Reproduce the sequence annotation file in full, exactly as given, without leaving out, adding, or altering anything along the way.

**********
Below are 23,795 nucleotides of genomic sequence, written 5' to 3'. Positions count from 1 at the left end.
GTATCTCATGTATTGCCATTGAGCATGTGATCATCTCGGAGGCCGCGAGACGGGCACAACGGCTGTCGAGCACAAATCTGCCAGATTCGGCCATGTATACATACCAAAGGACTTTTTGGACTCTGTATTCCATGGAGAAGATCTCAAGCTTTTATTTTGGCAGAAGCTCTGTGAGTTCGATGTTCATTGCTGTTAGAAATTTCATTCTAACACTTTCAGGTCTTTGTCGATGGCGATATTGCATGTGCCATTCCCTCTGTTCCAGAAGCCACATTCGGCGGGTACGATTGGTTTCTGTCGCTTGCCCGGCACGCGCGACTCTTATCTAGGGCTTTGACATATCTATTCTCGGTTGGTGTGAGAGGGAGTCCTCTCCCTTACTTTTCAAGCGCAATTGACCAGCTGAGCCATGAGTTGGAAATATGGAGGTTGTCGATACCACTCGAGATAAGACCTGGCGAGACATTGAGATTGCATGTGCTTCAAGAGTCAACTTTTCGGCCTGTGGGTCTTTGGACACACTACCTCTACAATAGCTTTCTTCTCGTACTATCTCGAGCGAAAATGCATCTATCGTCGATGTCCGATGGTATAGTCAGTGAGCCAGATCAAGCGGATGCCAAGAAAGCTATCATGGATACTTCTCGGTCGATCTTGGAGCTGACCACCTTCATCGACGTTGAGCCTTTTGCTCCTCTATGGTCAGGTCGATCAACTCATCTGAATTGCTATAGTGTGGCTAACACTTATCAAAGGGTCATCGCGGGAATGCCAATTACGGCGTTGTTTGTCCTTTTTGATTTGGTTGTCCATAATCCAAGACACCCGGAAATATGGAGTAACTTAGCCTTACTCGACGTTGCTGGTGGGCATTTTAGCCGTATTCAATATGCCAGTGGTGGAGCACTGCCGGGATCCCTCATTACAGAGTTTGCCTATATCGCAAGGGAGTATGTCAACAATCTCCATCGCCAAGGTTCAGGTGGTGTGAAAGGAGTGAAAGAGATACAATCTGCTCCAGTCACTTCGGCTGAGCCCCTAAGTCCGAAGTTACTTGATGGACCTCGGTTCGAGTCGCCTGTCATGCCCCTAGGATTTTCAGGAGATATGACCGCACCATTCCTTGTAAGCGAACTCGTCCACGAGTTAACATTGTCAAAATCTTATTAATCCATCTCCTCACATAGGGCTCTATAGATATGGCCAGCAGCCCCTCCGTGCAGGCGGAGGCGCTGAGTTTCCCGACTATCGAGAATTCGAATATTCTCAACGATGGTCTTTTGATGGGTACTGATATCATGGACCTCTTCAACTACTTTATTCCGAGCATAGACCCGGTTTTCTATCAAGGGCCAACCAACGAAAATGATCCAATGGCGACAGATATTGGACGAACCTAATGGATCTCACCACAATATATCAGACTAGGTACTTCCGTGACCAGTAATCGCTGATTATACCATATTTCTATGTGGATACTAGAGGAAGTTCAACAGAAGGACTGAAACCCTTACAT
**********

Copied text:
Below are 23,795 nucleotides of genomic sequence, written 5' to 3'. Positions count from 1 at the left end.
GTATCTCATGTATTGCCATTGAGCATGTGATCATCTCGGAGGCCGCGAGACGGGCACAACGGCTGTCGAGCACAAATCTGCCAGATTCGGCCATGTATACATACCAAAGGACTTTTTGGACTCTGTATTCCATGGAGAAGATCTCAAGCTTTTATTTTGGCAGAAGCTCTGTGAGTTCGATGTTCATTGCTGTTAGAAATTTCATTCTAACACTTTCAGGTCTTTGTCGATGGCGATATTGCATGTGCCATTCCCTCTGTTCCAGAAGCCACATTCGGCGGGTACGATTGGTTTCTGTCGCTTGCCCGGCACGCGCGACTCTTATCTAGGGCTTTGACATATCTATTCTCGGTTGGTGTGAGAGGGAGTCCTCTCCCTTACTTTTCAAGCGCAATTGACCAGCTGAGCCATGAGTTGGAAATATGGAGGTTGTCGATACCACTCGAGATAAGACCTGGCGAGACATTGAGATTGCATGTGCTTCAAGAGTCAACTTTTCGGCCTGTGGGTCTTTGGACACACTACCTCTACAATAGCTTTCTTCTCGTACTATCTCGAGCGAAAATGCATCTATCGTCGATGTCCGATGGTATAGTCAGTGAGCCAGATCAAGCGGATGCCAAGAAAGCTATCATGGATACTTCTCGGTCGATCTTGGAGCTGACCACCTTCATCGACGTTGAGCCTTTTGCTCCTCTATGGTCAGGTCGATCAACTCATCTGAATTGCTATAGTGTGGCTAACACTTATCAAAGGGTCATCGCGGGAATGCCAATTACGGCGTTGTTTGTCCTTTTTGATTTGGTTGTCCATAATCCAAGACACCCGGAAATATGGAGTAACTTAGCCTTACTCGACGTTGCTGGTGGGCATTTTAGCCGTATTCAATATGCCAGTGGTGGAGCACTGCCGGGATCCCTCATTACAGAGTTTGCCTATATCGCAAGGGAGTATGTCAACAATCTCCATCGCCAAGGTTCAGGTGGTGTGAAAGGAGTGAAAGAGATACAATCTGCTCCAGTCACTTCGGCTGAGCCCCTAAGTCCGAAGTTACTTGATGGACCTCGGTTCGAGTCGCCTGTCATGCCCCTAGGATTTTCAGGAGATATGACCGCACCATTCCTTGTAAGCGAACTCGTCCACGAGTTAACATTGTCAAAATCTTATTAATCCATCTCCTCACATAGGGCTCTATAGATATGGCCAGCAGCCCCTCCGTGCAGGCGGAGGCGCTGAGTTTCCCGACTATCGAGAATTCGAATATTCTCAACGATGGTCTTTTGATGGGTACTGATATCATGGACCTCTTCAACTACTTTATTCCGAGCATAGACCCGGTTTTCTATCAAGGGCCAACCAACGAAAATGATCCAATGGCGACAGATATTGGACGAACCTAATGGATCTCACCACAATATATCAGACTAGGTACTTCCGTGACCAGTAATCGCTGATTATACCATATTTCTATGTGGATACTAGAGGAAGTTCAACAGAAGGACTGAAACCCTTACAT